Paradoxically —and similar to the 2022 vote in Costa Rica, kindled by anti-system discontent— center-stage in the Panama elections is not an outsider, but the most familiar of faces: bombastic ex-president Ricardo Martinelli (2009-2014), famous for deploying Pegasus spyware on his rivals and mistress, but also commonly associated with years of relative prosperity now seen as a distant past. Despite being deported and sanctioned by the U.S., he tried to run for reelection, but was ultimately excluded this year due to his conviction last July on money laundering charges.

Martinelli only dodged ten years’ prison time by seeking asylum in the Nicaraguan Embassy, where he continues to campaign for his party substitute, José Raúl Mulino, who held two top posts in the Martinelli administration as minister of Government and, later, Public Security. He also served as foreign minister from 1993 to 1994.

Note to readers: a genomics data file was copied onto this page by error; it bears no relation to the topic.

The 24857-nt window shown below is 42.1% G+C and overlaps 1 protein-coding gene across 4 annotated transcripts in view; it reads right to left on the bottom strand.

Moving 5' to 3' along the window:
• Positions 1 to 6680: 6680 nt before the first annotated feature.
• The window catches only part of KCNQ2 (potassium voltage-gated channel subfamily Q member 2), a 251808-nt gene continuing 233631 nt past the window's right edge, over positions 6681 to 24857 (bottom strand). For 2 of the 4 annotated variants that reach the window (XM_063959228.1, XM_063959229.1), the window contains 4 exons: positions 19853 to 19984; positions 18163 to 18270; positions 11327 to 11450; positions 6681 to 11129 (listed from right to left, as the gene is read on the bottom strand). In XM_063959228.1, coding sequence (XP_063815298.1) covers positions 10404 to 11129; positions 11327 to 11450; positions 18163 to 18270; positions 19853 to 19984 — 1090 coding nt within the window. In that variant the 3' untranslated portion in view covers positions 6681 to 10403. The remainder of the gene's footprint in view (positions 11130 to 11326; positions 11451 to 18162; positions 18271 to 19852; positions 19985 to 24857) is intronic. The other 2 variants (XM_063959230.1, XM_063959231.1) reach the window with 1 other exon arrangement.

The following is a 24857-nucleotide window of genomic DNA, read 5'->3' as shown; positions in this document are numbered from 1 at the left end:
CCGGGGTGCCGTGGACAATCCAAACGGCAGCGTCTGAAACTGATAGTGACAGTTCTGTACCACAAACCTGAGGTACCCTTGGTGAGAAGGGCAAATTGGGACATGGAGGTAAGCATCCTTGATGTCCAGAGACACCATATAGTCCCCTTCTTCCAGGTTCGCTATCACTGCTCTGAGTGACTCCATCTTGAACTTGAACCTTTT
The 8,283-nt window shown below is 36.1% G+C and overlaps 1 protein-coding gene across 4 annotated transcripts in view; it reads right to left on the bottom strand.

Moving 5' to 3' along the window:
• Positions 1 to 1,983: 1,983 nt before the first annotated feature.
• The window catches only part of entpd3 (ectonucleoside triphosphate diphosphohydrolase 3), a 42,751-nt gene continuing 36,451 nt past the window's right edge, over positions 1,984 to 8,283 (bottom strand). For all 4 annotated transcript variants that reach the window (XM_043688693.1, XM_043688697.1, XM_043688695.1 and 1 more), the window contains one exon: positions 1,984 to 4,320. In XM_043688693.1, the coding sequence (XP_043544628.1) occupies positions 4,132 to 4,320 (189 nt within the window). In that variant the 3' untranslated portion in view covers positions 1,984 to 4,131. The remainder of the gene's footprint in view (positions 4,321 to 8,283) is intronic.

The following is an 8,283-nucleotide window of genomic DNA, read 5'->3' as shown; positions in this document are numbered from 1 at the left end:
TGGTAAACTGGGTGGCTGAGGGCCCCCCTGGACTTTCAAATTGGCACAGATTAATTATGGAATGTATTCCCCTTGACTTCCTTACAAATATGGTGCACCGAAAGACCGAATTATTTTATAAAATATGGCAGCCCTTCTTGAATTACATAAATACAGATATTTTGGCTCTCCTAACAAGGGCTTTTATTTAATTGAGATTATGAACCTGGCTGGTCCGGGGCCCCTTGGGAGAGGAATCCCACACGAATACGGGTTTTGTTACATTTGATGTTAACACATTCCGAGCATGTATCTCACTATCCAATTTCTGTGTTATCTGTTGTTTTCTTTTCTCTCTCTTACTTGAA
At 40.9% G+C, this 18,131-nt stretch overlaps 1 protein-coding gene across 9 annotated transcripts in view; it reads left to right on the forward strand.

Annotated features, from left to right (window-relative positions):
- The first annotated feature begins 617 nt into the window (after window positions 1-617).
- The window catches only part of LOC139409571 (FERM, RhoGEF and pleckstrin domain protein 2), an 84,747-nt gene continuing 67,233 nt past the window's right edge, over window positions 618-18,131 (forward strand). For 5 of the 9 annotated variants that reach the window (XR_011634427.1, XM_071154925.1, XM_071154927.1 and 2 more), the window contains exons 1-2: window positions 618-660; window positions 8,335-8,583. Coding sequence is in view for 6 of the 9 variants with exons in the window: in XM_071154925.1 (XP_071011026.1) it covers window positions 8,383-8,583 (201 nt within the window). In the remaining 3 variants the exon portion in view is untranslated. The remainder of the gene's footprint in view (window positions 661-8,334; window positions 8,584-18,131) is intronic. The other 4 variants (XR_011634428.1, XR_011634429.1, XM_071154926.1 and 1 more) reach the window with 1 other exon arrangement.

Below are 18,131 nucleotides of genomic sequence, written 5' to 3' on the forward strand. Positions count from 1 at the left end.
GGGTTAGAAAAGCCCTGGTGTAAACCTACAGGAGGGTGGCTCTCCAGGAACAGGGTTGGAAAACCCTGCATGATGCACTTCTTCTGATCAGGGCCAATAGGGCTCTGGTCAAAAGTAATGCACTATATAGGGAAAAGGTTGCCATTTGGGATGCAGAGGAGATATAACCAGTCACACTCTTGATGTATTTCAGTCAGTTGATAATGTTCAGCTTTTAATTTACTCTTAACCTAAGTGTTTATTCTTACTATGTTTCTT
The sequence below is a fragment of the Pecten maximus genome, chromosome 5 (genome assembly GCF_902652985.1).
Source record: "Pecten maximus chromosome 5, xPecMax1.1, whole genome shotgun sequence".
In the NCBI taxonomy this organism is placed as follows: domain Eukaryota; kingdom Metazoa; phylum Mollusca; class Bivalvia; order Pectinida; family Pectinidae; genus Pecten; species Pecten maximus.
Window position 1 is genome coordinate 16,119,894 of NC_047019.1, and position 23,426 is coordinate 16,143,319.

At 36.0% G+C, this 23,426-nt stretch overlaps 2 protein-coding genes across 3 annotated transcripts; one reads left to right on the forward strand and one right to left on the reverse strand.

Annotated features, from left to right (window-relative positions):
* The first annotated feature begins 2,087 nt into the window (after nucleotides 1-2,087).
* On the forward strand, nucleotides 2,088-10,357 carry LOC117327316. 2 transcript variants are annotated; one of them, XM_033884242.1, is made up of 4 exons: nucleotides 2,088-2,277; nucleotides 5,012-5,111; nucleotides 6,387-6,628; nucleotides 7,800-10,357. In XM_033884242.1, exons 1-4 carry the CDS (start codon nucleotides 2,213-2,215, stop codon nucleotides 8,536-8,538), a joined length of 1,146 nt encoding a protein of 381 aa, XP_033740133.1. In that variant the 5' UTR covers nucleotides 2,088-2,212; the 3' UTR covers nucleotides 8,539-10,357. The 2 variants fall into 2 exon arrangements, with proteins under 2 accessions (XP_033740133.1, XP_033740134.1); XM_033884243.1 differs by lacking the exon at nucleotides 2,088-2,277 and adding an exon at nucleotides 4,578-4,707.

Supporters of Panama
Supporters of Panama's presidential candidate for the Realizando Metas party, José Raúl Mulino, attend his campaign closing rally in Panama City on Apr. 28, 2024. Panama will hold presidential elections on Sunday, May 5. Photo Martín Bernetti/AFP

Mulino now leads the polls with around 30 percent of prospective voters — a nonetheless wide margin in a field of eight candidates. The other contenders include Martinelli’s predecessor Martín Torrijos (2004-2009), with 13 percent, and no-party candidate Ricardo Lombana, a lawyer who has worked extensively on freedom of expression. He has billed himself as apart from the blue-blood political and economic classrabiblancos, in Panama-speak— and is polling in second, around 15 percent.

“A market first”

“Many see Mulino as the safer option, because he offers experience, a profile of repressing protests, and at the same time is the most economic-friendly,” says Zovatto, but he avoids predicting a winner, speculating that, given the tight race, a last-second judicial resolution could throw a wrench in the outcome. The Electoral Tribunal controversially allowed Mulino to run despite not competing in an internal primary, but it is unclear whether the Supreme Court will overturn that decision.